Liberty is an inherently offensive lifestyle. Living in a free society guarantees that each one of us will see our most cherished principles and beliefs questioned and in some cases mocked. That psychic discomfort is the price we pay for basic civic peace. It's worth it. It's a pragmatic principle. Defend everyone else's rights, because if you don't there is no one to defend yours. -- MaxedOutMama

I don't just want gun rights... I want individual liberty, a culture of self-reliance....I want the whole bloody thing. -- Kim du Toit

The most glaring example of the cognitive dissonance on the left is the concept that human beings are inherently good, yet at the same time cannot be trusted with any kind of weapon, unless the magic fairy dust of government authority gets sprinkled upon them.-- Moshe Ben-David

The cult of the left believes that it is engaged in a great apocalyptic battle with corporations and industrialists for the ownership of the unthinking masses. Its acolytes see themselves as the individuals who have been "liberated" to think for themselves. They make choices. You however are just a member of the unthinking masses. You are not really a person, but only respond to the agendas of your corporate overlords. If you eat too much, it's because corporations make you eat. If you kill, it's because corporations encourage you to buy guns. You are not an individual. You are a social problem. -- Sultan Knish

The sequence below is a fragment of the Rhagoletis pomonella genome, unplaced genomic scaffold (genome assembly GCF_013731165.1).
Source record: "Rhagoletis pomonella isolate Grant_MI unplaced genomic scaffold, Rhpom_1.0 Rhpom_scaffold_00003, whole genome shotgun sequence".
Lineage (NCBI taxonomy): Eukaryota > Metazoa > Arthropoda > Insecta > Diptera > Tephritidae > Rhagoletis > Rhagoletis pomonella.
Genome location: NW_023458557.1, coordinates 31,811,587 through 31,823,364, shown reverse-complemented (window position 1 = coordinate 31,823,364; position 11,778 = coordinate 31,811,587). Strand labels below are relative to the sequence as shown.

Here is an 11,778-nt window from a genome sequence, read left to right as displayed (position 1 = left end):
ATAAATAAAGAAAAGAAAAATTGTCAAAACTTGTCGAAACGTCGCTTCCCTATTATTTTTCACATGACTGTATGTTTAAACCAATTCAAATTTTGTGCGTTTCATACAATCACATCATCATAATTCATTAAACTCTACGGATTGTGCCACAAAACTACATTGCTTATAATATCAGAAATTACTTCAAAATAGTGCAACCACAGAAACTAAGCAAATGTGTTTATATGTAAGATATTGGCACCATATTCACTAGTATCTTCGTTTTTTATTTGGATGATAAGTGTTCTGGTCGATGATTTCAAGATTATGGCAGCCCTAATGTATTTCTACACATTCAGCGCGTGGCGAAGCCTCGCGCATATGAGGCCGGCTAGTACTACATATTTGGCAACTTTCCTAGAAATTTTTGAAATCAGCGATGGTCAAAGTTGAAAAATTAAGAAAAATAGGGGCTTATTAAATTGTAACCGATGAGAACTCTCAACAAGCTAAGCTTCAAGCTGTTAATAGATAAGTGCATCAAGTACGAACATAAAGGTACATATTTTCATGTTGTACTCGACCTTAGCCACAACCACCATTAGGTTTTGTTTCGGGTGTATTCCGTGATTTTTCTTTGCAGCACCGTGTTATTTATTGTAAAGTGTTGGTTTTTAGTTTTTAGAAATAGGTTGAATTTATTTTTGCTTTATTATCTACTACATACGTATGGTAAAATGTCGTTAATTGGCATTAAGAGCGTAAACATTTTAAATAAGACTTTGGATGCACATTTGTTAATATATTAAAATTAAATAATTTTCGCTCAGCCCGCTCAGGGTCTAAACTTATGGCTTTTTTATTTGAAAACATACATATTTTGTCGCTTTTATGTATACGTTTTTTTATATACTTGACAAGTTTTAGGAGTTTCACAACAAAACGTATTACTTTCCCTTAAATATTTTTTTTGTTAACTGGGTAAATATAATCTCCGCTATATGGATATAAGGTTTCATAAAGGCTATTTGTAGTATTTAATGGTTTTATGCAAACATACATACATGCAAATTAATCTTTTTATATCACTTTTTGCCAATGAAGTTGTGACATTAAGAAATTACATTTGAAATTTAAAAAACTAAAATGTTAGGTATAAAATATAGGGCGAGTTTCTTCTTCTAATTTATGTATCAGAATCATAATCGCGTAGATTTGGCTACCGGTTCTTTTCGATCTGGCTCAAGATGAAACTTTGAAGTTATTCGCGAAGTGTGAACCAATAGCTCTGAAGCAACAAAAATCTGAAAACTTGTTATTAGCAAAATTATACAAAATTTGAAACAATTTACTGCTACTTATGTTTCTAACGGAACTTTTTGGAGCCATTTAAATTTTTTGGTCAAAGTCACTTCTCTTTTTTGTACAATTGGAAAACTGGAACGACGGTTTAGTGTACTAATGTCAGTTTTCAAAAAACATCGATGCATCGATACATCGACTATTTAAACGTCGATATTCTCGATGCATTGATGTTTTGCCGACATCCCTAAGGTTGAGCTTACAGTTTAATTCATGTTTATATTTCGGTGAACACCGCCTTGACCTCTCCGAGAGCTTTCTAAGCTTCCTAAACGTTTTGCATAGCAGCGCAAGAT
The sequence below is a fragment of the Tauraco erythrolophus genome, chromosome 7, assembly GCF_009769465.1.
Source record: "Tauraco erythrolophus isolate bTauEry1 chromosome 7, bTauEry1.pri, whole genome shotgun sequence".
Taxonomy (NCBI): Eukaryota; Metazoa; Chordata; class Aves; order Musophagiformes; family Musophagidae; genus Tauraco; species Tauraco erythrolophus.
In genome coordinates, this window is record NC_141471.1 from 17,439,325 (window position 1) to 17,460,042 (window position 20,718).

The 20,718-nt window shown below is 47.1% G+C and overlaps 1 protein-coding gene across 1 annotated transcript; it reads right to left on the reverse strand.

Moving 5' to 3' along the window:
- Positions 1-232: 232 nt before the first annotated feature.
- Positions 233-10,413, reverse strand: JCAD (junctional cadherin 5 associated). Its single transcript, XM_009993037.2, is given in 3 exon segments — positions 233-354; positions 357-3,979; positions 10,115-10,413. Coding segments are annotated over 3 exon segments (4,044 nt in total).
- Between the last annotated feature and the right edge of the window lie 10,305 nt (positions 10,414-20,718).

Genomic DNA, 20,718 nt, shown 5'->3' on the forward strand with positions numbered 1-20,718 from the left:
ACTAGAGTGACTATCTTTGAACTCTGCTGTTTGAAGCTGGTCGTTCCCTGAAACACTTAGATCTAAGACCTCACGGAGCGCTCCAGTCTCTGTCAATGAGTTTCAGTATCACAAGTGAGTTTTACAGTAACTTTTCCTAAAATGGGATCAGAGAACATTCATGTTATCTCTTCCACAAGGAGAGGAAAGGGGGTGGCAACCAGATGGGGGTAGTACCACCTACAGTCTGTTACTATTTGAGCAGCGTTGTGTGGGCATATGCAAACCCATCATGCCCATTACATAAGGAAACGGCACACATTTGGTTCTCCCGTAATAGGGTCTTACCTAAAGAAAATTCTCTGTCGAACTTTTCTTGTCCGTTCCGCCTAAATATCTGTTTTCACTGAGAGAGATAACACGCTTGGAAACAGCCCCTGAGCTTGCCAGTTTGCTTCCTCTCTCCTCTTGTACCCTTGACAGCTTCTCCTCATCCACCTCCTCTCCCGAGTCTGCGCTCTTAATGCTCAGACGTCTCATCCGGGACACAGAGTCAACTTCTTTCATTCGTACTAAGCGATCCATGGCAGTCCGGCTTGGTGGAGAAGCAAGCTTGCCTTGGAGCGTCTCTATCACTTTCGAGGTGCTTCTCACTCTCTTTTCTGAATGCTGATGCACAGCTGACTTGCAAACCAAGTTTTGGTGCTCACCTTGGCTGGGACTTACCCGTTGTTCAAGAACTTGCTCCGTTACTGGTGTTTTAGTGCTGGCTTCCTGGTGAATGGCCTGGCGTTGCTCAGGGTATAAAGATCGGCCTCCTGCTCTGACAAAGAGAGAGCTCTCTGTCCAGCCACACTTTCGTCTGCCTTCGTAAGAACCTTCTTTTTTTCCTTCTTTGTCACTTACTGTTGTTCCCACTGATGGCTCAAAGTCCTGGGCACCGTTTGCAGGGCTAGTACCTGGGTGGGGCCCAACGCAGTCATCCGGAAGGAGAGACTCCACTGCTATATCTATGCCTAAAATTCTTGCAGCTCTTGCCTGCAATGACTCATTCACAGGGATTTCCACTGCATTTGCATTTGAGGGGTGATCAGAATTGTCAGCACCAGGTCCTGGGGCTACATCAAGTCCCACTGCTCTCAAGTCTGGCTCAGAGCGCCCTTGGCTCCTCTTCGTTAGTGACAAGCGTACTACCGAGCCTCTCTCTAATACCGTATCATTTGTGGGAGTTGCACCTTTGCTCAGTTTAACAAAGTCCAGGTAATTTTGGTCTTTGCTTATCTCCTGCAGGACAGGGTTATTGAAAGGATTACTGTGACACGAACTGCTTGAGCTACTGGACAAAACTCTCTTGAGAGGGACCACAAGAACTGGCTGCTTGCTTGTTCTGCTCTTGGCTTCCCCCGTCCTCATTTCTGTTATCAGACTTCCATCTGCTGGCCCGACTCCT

All politics in this country now is just dress rehearsal for civil war. -- Billy Beck

Thursday, March 03, 2005

If You Read Anything Today, Read This

(Via Ipse Dixit)

Jon Stewart had Nancy Soderburg, ex-Clinton aide and author of The Superpower Myth: The Use and Misuse of American Might. But Stewart managed to get her to all but admit that the thesis of her book was in error. And he got her to openly admit what most Democrats loudly object to when accused of:
Well, I think, you know, as a Democrat, you don't want anything nice to happen to the Republicans, and you don't want them to have progress. But as an American, you hope good things would happen.
James Taranto's Best of the Web in today's Opinion Journal has the full transcript. Read the whole thing. And pay particular attention to this Soderburg quote and its context:
There's always hope that this might not work.
UPDATE: I've expanded on the post Bittersweet Triumph below, as I've found some additional commentary on just this topic by Steven Den Beste. Read also this piece by Steven from December, 2003. One of the (many) pertinent quotes:
America was the most important battlefield for the transnationalists. Without political victory in America, they had no hope of success overall. Their only hope was for the "American Street" to lose heart, to become dejected and depressed, to be defeated in spirit. Transnationalists tried to push defeatism and doubt and feelings of failure, but also knew that this was futile unless American actions were met with failure. After the 9/11 attacks didn't make Americans lose heart, they hoped that each successive major action by America might be the one which might deflate these brash, confident, overbearing unilateralists. Thus they found themselves in the position of hoping that America would face defeat.

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